Fourth, the MGI model is not static but is evolving and unique for each community. Western medicine searches for the correct pill for a given disease. In its rigid approach, a major reason for research is to discover a new pill after “side effects” of the first pill surface. Since traditional medicine is based on the culture where it has existed for centuries, the MGI model avoids the futility of seeking to impose a Western mindset on other societies.

Fifth, it is necessary to adapt medical aid to the political climate of the host country. This means using whatever resources the host government is able and willing to offer and living with restrictions. Those hosting a Cuban medical brigade may be friendly as in Venezuela and Ghana, hostile as is the Brazilian Medical Association, become increasingly hostile as occurred after the 2009 coup in Honduras, or change from hostile to friendly as occurred in Peru with the 2011 election of Ollanta Humala. This is quite different from US medical aide which, like its food aide, is part of an overall effort to dominate the receiving country and push it into adopting a Western model.

Sixth, the MGI model creates the basis for dramatic health effects. Preventive community health training, a desire to understand traditional healers, the ability to respond quickly to emergencies, and an appreciation of political limitations give Cuban medical teams astounding success. During the first 18 months of Cuba ‘ s work in Honduras following Hurricane Mitch, infant mortality dropped from 80.3 to 30.9 per 1000 live births. When Cuban health professionals intervened in Gambia, malaria decreased from 600,000 cases in 2002 to 200,000 two years later. And Cuban/Venezuelan collaboration resulted in 1.5 million vision corrections by 2009. Kirk and Erisman conclude that “almost 2 million people throughout the world” owe their very lives to the availability of Cuban medical services. ”

“US medical aide which, like its food aide, is part of an overall effort to dominate the receiving country.”

Seventh, the New Global Medicine can become reality only if medical staff put healing above personal wealth. In Cuba, being a doctor, nurse or support staff and going on a mission to another country is one of the most fulfilling activities a person can do. The program continues to find an increasing number of volunteers despite the low salaries that Cuban health professionals earn. There is definitely a minority of US doctors who focus their practice in low income communities which have the greatest need. But there is no political leadership which makes a concerted effort to get physicians to do anything other than follow the money.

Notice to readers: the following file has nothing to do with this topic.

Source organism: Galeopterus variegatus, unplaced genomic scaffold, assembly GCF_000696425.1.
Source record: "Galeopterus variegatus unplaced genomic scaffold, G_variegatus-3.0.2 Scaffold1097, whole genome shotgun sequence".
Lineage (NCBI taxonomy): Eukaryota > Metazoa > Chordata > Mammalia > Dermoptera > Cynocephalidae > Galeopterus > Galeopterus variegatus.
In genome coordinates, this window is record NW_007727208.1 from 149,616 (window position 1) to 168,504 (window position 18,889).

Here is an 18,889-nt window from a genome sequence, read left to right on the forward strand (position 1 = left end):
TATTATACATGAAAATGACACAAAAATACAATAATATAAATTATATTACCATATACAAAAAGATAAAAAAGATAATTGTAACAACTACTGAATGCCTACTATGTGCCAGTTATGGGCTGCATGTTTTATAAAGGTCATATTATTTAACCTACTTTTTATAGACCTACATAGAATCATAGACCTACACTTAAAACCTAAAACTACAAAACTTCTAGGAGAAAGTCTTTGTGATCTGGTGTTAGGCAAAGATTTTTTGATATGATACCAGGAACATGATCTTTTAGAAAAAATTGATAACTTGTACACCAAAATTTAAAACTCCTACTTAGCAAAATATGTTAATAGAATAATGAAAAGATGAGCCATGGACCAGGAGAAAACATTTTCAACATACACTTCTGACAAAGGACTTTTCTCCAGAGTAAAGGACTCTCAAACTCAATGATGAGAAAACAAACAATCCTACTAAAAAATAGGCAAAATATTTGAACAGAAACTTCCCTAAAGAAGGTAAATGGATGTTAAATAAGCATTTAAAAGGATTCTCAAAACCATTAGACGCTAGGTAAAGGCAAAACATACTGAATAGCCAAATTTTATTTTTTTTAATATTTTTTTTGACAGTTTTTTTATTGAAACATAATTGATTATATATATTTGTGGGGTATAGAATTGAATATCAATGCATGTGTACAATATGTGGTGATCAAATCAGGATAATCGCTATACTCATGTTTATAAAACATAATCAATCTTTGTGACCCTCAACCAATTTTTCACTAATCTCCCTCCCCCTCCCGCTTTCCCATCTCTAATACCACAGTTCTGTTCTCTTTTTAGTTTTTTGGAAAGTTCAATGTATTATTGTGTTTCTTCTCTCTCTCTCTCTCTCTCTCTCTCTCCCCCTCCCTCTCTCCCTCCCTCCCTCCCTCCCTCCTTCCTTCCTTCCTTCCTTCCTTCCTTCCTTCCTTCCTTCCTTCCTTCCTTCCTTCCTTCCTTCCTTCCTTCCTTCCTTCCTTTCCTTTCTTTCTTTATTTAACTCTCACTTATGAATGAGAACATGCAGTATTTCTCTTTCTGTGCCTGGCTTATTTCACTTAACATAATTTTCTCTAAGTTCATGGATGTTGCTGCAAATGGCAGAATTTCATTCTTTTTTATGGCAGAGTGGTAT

Eighth, dedication to the New Global Medicine is now being transferred to the next generation. When students at Cuban schools learn to be doctors, dentists or nurses their instructors tell them of their own participation in health brigades in Angola, Peru, Haiti, Honduras and dozens of other countries. Venezuela has already developed its own approach of MIC (medicina integral comunitaria, comprehensive community medicine) which builds upon but is distinct from Cuban MGI. Many ELAM students who work in Ghana as the Yaa Asantewaa Brigade are from the US. They learn approaches of traditional healers so they can compliment Ghanaian techniques with Cuban medical knowledge.

Ninth, the Cuban model is remaking medicine across the globe. Though best-known for its successes in Latin America, Africa and the Caribbean, Cuba has also provided assistance in Asia and the Pacific Islands. Cuba provided relief to the Ukraine after the 1986 Chernobyl meltdown, Sri Lanka following the 2004 tsunami, and Pakistan after its 2005 earthquake. Many of the countries hosting Cuban medical brigades are eager for them to help redesign their own health care systems. Rather than attempting to make expensive Western techniques available to everyone, the Cuban MGI model helps re-conceptualize how healing systems can meet the needs of a country’s poor.

“Many ELAM students who work in Ghana as the Yaa Asantewaa Brigade are from the US.”

Tenth, the new global medicine is a microcosm of how a few thousand revolutionaries can change the world. They do not need vast riches, expensive technology, or a massive increase in personal possessions to improve the quality of people’s lives. If dedicated to helping people while learning from those they help, they can prefigure a new world by carefully utilizing the resources in front of them. Such revolutionary activity helps show a world facing acute climate change that it can resolve many basic human needs without pouring more CO2 into the atmosphere.

Discussions of global health in the West typically bemoan the indisputable fact that poor countries still suffer from chronic and infectious diseases that rich countries have controlled for decades. International health organizations wring their hands over the high infant mortality rates and lack of resources to cope with natural disasters in much of the world.